Public Private Partnerships (PPPs, ie JVs, LABVs etc)

Local Asset Backed Vehicle (LABV, PPPs, etc) 

For an in depth presentation and analysis of this approach please click our paper in the Journal of Regeneration and Renewal here.

Most councils have major property holdings in and around their town centres. These assets can be used creatively to provide a platform for physical led regeneration and in the past decade a number of options have become available that offer a range of advantages over simply selling key sites.

Bournemouth Local Asset Backed Vehicle. See

Local asset backed vehicles (LABVs) are special purpose vehicles owned 50/50 by the public and private sector partners with the specific purpose of carrying out comprehensive, area-based regeneration and/or renewal of operational assets. In essence, the public sector invests property assets into the vehicle which are matched in cash by the private sector partner, as illustrated in the adjacent diagram.

The partnership may then use these assets as collateral to raise debt financing to develop and regenerate the portfolio. Assets will revert back to the public sector if the partnership does not progress them according to pre-agreed timescales through the use of ‘options’ which prevent land-banking, thereby assuring speedier delivery. 

The potential for this sort of delivery vehicle in the public sector is enormous, with numerous councils and other public sector bodies investigating the approach. The applications for a LABV go beyond property development – with the increase of ESCOs (Energy Service Companies) that deliver more sustainable approaches to energy provision but rely on large scale development in a close geographic area a LABV can provide significant sustainable energy solutions.

The benefits also are very significant. LABVs incentivise the private sector to invest and deliver over the longer term, as returns are subject to performance of the partnership over 10–20 years as an entire neighbourhood or town centre is uplifted. This compares with the short-term opportunism and ‘cherry picking’ practised by many developers, which can be damaging to the prospects of neighbouring buildings and the area as a whole. This longer-term investment perspective is the single most important benefit of the LABV approach.

The purpose of the vehicle can also be grounded in wider public sector regeneration objectives that are beyond physical development and financial returns. For example, many LABVs are being set up in the context of economic development objectives. These objectives may be drawn narrowly (eg building incubator units) or widely (eg creating a vibrant and attractive town/city centre that will be attractive to the next generation of entrepreneurs who will be at the heart of the UK’s knowledge economy).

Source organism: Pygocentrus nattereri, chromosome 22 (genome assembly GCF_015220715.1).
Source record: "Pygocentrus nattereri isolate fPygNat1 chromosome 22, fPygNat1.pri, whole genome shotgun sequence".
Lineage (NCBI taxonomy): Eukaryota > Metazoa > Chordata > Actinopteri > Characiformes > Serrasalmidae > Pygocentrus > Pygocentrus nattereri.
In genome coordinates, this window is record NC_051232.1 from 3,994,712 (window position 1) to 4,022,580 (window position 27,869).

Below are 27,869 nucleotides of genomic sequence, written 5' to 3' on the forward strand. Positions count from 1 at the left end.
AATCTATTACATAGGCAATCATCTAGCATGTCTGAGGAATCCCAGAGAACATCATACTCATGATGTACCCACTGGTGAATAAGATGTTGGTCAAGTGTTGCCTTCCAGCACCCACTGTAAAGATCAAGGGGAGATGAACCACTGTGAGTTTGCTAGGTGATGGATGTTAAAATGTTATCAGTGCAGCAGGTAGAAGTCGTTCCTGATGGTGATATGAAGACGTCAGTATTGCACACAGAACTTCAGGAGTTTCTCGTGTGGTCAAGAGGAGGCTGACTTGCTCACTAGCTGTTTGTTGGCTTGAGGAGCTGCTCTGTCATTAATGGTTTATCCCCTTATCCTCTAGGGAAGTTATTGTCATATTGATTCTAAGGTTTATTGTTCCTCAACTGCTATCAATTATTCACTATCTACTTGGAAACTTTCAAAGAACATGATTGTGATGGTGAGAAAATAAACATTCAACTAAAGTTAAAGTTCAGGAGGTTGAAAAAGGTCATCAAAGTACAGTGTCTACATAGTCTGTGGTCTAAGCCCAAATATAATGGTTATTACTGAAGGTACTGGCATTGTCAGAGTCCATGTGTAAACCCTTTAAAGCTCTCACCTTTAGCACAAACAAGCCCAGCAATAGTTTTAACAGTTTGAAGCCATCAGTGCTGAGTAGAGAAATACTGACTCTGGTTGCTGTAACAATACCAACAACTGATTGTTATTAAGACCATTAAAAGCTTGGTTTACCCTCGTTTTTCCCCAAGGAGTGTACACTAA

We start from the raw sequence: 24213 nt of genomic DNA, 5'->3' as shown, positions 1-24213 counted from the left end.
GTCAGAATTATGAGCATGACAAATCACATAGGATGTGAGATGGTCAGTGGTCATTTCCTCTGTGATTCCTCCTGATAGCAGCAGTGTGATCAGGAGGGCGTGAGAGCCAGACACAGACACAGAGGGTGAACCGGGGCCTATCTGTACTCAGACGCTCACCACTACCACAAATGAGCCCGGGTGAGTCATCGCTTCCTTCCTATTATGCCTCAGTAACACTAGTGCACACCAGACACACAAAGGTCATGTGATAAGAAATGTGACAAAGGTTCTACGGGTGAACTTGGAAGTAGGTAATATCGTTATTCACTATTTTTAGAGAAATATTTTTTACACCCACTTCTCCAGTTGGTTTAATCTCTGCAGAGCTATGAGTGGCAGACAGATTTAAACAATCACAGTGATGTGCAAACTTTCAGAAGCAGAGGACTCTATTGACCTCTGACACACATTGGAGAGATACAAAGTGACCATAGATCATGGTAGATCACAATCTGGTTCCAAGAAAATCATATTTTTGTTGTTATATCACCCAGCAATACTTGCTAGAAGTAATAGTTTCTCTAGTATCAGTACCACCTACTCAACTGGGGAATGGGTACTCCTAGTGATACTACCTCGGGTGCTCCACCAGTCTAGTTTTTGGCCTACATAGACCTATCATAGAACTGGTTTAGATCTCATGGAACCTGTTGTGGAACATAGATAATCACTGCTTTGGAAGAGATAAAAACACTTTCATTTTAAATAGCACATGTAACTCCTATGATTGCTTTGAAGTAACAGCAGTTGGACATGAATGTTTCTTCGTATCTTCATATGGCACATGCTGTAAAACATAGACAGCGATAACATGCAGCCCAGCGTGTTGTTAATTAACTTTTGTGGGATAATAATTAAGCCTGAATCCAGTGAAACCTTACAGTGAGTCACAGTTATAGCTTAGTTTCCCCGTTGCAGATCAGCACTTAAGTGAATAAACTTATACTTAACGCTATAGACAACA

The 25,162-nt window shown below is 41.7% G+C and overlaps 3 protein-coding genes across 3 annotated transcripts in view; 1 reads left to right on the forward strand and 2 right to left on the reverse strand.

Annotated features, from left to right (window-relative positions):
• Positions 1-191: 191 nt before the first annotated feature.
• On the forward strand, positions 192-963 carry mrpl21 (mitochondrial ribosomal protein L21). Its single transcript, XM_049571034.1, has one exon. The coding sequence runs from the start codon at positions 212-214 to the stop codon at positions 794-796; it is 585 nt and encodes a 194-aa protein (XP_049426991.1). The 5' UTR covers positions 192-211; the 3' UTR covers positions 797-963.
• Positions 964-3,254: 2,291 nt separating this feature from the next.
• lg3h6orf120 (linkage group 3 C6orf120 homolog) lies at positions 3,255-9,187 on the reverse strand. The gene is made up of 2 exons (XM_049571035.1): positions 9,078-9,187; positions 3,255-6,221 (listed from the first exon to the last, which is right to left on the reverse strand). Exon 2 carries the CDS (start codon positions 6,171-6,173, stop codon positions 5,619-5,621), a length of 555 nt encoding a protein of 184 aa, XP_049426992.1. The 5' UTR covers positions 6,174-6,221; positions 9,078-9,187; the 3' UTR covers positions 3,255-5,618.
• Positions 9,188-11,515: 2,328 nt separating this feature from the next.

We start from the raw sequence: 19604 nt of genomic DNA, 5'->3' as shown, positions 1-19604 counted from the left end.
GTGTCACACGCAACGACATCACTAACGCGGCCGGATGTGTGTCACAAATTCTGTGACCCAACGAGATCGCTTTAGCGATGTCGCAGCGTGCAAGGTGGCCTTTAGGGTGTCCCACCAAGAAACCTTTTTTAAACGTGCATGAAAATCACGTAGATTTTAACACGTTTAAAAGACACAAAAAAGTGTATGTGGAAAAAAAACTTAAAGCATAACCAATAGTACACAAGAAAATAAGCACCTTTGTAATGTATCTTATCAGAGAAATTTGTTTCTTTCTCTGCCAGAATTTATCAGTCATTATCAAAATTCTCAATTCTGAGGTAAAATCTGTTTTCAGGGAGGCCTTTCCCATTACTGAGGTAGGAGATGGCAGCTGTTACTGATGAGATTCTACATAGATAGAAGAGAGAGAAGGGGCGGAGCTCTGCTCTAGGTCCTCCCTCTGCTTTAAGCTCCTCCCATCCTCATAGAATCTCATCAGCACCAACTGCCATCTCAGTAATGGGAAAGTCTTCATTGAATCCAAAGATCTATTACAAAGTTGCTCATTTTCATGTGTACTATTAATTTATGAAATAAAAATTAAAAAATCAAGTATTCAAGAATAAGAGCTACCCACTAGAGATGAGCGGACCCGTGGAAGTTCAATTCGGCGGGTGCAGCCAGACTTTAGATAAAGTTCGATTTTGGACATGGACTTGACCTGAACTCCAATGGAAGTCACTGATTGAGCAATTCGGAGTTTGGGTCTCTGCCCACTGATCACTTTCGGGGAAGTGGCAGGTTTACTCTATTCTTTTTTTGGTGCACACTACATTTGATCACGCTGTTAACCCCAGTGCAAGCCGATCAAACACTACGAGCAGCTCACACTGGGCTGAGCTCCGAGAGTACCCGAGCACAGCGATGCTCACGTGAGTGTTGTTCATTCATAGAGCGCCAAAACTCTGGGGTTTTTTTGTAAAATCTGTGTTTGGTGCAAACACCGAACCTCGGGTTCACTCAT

For more information see Grace, G., and Ludiman, A (2007) Local asset backed vehicles: The potential for exponential growth as the delivery vehicle of choice for physical regeneration.

The LIBV (Local Incentive Backed Vehicle) is based on the LABV (Local Asset Backed Vehicle) with one fundamental difference that protects the public sector from ‘selling the family silver’ at the bottom of the market: LIBVs rely heavily on the use of ‘property options’ (ie enable a landowner to purchase a site (or sites) at some future time and may be structured to be conditional upon the purchaser meeting certain pre-agreed milestones. This acts as an incentive for the private sector to take a much longer term perspective - up to 30 years in a given location - eg a town centre - thereby creating the platform for genuine partnership working between the public and private sectors and the potential for the more holistic aspects of regeneration – such as place making – to be properly considered, funded and managed.

Development Agreements

This is the more traditional approach to partnering between the public and private sectors and tends to be more relevant for single site arrangements. Given developers usually have more expertise in direct developments than many landowners – such as councils for whom development is not core business – and will have relationships with a ready supply chain, and an understanding of the marketplace that will more readily enable them to manage risk and create a profitable scheme.

A properly structured development agreement between a landowner and developer will require the developer to procure a certain form of development and share future revenues with the landowner. We can lead negotiations on development agreements for public and private sector clients across all types of commercial and residential developments in recent years.